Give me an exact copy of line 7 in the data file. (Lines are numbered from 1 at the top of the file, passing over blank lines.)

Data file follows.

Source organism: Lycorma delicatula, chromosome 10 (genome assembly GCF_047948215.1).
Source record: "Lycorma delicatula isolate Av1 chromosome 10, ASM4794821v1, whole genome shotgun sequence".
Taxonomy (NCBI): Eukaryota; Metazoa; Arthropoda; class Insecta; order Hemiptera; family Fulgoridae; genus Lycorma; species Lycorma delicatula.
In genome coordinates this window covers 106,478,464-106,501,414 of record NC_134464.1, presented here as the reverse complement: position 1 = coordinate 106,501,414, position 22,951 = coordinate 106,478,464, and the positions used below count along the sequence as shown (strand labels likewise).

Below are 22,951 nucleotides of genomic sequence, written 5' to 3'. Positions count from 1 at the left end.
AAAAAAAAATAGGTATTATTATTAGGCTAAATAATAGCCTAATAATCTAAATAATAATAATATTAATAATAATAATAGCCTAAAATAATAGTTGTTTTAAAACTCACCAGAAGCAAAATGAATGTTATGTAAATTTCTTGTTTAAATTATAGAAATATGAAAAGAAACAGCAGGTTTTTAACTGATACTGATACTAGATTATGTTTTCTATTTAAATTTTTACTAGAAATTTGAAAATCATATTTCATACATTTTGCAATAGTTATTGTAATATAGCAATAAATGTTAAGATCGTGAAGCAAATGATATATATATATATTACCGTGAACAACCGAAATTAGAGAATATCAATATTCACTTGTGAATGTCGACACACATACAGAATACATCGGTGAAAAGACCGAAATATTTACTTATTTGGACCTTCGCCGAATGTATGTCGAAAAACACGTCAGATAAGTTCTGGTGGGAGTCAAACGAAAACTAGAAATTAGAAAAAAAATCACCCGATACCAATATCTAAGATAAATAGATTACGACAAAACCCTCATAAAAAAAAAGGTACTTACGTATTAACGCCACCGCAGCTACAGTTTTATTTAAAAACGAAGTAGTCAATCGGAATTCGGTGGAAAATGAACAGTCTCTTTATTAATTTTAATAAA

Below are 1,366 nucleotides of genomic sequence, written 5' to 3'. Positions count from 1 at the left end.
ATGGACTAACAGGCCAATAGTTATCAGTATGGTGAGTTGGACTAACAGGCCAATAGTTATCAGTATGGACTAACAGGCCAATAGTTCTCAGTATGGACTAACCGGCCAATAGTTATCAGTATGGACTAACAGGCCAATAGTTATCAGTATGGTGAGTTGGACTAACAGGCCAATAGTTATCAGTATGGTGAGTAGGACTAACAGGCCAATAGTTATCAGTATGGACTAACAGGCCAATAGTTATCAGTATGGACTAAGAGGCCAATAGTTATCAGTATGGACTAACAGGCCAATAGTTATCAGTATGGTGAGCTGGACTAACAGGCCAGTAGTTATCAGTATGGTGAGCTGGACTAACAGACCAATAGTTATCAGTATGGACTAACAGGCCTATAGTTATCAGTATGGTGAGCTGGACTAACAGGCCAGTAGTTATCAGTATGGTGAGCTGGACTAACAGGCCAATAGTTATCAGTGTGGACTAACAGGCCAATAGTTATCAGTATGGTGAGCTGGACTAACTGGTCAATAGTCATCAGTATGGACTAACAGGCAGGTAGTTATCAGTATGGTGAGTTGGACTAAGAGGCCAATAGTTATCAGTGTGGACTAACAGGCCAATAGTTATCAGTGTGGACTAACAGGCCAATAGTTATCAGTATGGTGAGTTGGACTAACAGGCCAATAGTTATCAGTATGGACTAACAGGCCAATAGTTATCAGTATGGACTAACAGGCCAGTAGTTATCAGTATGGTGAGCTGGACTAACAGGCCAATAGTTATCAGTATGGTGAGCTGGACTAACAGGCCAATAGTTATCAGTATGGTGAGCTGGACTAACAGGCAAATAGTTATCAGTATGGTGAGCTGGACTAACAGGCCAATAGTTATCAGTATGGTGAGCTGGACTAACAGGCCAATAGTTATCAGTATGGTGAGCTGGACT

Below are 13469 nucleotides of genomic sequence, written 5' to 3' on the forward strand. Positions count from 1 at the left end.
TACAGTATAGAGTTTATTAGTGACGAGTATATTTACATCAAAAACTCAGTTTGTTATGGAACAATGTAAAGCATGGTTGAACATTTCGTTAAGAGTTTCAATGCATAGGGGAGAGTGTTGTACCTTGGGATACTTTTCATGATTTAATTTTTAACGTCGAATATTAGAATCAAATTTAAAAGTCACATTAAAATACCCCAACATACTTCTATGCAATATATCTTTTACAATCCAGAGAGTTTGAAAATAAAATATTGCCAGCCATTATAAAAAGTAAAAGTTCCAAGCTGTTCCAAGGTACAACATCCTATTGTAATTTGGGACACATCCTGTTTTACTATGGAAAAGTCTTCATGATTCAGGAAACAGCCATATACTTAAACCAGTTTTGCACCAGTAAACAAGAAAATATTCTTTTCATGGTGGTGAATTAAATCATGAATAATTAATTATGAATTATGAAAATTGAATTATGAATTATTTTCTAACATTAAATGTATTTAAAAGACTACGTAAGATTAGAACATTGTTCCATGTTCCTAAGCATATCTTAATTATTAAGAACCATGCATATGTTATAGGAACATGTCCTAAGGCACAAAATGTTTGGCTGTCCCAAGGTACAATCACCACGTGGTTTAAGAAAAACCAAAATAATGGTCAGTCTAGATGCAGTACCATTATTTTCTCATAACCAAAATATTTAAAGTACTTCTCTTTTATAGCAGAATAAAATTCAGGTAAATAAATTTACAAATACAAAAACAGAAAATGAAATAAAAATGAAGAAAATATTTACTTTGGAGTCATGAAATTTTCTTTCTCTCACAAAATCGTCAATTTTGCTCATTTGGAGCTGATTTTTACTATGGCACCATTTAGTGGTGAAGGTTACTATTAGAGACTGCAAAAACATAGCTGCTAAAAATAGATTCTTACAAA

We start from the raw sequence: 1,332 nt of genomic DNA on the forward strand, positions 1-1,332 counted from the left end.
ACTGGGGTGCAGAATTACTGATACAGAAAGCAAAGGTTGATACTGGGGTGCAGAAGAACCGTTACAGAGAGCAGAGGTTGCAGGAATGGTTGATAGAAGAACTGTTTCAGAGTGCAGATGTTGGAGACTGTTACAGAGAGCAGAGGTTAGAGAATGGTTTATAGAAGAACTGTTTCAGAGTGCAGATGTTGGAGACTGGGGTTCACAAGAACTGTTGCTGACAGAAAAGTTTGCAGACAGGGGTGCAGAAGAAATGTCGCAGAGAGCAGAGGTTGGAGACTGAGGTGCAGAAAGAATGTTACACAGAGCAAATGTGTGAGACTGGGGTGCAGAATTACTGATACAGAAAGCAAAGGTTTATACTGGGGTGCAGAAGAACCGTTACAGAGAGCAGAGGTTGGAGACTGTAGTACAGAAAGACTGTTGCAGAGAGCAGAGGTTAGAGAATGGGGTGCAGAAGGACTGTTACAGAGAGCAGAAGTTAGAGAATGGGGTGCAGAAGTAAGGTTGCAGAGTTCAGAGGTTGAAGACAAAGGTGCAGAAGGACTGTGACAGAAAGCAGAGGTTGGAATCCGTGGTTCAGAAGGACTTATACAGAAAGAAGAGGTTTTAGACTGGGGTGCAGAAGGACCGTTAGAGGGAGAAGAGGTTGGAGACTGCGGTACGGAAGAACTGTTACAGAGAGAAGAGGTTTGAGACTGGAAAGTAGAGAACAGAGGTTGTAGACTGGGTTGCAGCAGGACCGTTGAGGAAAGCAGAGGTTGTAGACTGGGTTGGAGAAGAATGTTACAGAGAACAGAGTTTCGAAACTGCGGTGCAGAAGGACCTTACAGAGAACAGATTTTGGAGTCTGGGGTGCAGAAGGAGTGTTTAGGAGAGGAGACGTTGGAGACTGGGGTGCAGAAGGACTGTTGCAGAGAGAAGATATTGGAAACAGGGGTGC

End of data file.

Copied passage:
Below are 1,366 nucleotides of genomic sequence, written 5' to 3'. Positions count from 1 at the left end.